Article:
An interactive installation which allows participants to physically create a distinct sound using multiple audio loops in an interactive soundscape. “PlayLoop” is an interactive sound and light installation created using over one thousand light-emitting diodes and motion-activated sensors by mixed-media artist Natalie Wong.
The installation utilizes a variety of motion sensors and specifically designed speakers within twelve cylindrical structures. Putting the work into context, Wong explains: “A lot of the current sound art focuses on sound as an abstract concept. Contemporary work exploring sound in art tends to blur the distinction between sound, music and noise. Instead of focusing on the deconstruction of sound, I wanted to focus on the construction of sound. A significant proportion of today’s music uses audio loops as building blocks; I wanted to explore this idea by attempting to physically represent audio loops that can be motion-activated in real-time.”
The twelve custom designed structures are arranged in a circular formation, mimicking the face of a clock – a visual reference implying sound’s relationship with time. The silhouette of each structure was inspired by the name commonly given to layers in music production - ‘stems’. When no motion is detected, the installation remains silent and the stems emit one uniform colour. On approach, the lights within each stem begin to change. Participants interact with “PlayLoop” by placing their hands over each stem which activates and then deactivates the audio loops, whilst also triggering the light transitions. As each individual interacts with the work, they saturate the physical space with both ambient colour and sound. The activation of different sounds and lights alters each participant’s perception of the space they are in and acts a constantly evolving disrupter of that experience.
To demonstrate the full potential of the installation, Wong invited dancers to interact with the work. Explaining the rationale behind this decision - “Dancers, like musicians, are able to easily synchronize together but they have the additional skill of knowing how to perform with their entire bodies. It is expanding the concept of using physical motion to activate the sound. Their movements activate the sound then that sound informs how they move their bodies. It’s a circular co-dependent experience.” During the early stages of the project, the artist initially used audio loops created by Mantra, a US producer, who has worked with artists including Future, MØ and Ne-Yo. “In one scene featured in the project documentary, you can see the dancers reacting to Mantra’s loops. It was interesting to watch because it was the first time observing people interacting with the work!” shares Wong. After some experimentation, the artist created her own range of synthesized electronic loops for exhibition.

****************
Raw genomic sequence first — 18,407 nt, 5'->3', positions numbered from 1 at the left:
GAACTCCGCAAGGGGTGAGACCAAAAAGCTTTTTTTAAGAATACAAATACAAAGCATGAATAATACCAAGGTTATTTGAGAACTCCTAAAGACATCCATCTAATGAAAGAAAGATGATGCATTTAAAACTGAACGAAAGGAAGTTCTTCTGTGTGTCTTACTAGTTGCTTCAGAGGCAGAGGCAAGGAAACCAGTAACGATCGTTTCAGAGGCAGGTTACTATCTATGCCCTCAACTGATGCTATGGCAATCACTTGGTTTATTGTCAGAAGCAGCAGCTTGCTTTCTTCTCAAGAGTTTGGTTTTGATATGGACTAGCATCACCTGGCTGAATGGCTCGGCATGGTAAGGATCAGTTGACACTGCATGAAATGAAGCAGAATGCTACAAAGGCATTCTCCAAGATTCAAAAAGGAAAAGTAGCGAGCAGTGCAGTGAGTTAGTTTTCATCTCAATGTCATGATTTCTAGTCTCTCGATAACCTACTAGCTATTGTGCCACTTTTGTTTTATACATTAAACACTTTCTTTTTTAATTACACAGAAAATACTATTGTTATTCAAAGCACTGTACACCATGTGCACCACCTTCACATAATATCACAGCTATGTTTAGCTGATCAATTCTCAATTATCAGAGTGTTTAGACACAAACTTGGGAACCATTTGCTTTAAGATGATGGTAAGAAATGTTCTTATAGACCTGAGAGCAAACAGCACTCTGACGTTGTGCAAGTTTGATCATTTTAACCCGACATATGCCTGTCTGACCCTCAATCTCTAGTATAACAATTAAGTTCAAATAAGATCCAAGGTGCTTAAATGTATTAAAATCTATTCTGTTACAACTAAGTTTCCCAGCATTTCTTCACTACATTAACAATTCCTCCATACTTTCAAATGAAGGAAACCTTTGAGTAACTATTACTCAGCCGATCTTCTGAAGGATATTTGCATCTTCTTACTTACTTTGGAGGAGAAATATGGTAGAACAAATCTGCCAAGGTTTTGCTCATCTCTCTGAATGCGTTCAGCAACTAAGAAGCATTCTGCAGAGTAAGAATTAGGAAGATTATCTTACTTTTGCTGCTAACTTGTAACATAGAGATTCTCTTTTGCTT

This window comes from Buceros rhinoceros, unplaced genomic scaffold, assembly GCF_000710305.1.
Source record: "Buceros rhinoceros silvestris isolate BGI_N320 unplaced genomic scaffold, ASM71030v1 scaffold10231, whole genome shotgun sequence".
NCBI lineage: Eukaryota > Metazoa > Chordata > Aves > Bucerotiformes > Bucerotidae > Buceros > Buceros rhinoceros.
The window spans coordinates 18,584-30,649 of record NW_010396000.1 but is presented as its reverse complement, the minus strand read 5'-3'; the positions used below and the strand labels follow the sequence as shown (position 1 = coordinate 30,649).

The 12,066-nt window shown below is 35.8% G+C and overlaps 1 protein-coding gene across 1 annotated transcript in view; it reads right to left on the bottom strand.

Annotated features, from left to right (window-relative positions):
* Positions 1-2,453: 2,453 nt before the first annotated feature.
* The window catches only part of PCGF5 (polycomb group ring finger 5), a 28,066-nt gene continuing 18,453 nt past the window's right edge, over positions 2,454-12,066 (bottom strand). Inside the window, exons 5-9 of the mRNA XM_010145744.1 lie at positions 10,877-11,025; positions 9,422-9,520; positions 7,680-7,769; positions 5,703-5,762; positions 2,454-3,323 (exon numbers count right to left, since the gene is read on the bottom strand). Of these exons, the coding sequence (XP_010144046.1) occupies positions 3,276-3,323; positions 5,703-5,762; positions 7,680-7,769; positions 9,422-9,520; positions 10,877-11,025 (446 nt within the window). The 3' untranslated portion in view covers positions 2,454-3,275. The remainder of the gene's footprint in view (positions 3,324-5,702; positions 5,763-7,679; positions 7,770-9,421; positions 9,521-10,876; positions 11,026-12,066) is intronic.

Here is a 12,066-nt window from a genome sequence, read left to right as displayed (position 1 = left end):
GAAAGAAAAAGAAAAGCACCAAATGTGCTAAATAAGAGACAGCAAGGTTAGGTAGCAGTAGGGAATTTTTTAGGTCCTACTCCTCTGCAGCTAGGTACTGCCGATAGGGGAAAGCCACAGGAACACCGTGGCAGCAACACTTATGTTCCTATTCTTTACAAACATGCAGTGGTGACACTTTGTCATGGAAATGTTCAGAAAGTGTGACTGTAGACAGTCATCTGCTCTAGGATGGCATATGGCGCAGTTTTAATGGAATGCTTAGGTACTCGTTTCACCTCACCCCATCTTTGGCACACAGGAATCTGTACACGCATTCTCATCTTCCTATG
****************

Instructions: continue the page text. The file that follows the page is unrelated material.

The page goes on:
For the project, Wong was inspired by the visuals of American minimalist light artist, Dan Flavin. The audio loops used in the installation were influenced by the ambient sound references often used by electronic musicians such as Sam Shepherd (aka Floating Points).
There are two central ideas within the work. Firstly, the concept of ‘Group Creation’. Wong explains that "The installation is designed to accommodate multiple participants. The more people interact with the installation, the richer and more complex the sound will be. It encourages people to work together, whether to find harmony or dissonance; rhythmic or irregular beats; minimal or complex sound structures." The second concept is 'Co-Creation'. "It's the idea that I, as the artist, am creating art with you. We create together. Without your participation, you would just see twelve unremarkable white lights. But the minute you step into the space and interact with the installation, your physical movements define what you hear and what you see. You dictate your auditory and visual environment. You as the participant become a creator yourself. And that, I think, is something special."
“PlayLoop” will be open on four dates with four sessions on each date. To experience this exciting interactive installation, guests are invited to RSVP below and select a date and time. There are a limited number of spaces available per session.
Dates: *19th , *21st, 26th and 28th September 2019
Venue: HART HAUS, 3/F, Cheung Hing Industrial Building
12P Smithfield Road, Kennedy Town, HK
Session Times: 6-7pm, 7-8pm, 8-9pm, 9-10pm
*Limited spaces available, please check before reserving the desired time slot.
About the Artist
Natalie Wong is the Creative Director of PAPERSNEAKER, a multidisciplinary design studio based in Hong Kong. Her studio’s main creative practice is divided between commercial projects and her own fine art. As a mixed-media creative, Wong has extensive experience using a wide range of mediums including: LEDs, paper, textiles, sneaker-fabric and recycled plastic. Previous client work includes NIKE, Victoria’s Secret, KFC and Monster Energy Drink. Her work has appeared in several publications including HYPEBEAST, Esquire, GQ and Marie Claire. Wong has exhibited internationally in major cities including Hong Kong, London and Johannesburg.
Email Address: firstname.lastname@example.org
The Artist would like to thank:
Installation Venue: HART HAUS, Hong Kong (@harthaus_atelier)
Consultants: Wouter Van Marle & Simon Kwan
Videographer: Mart Sarmiento (@martsarmiento)
Photographer: Frank Freeman (@frankfreemanhk)
Dancers: Southeastwoodcrew (@southeastwoodcrew)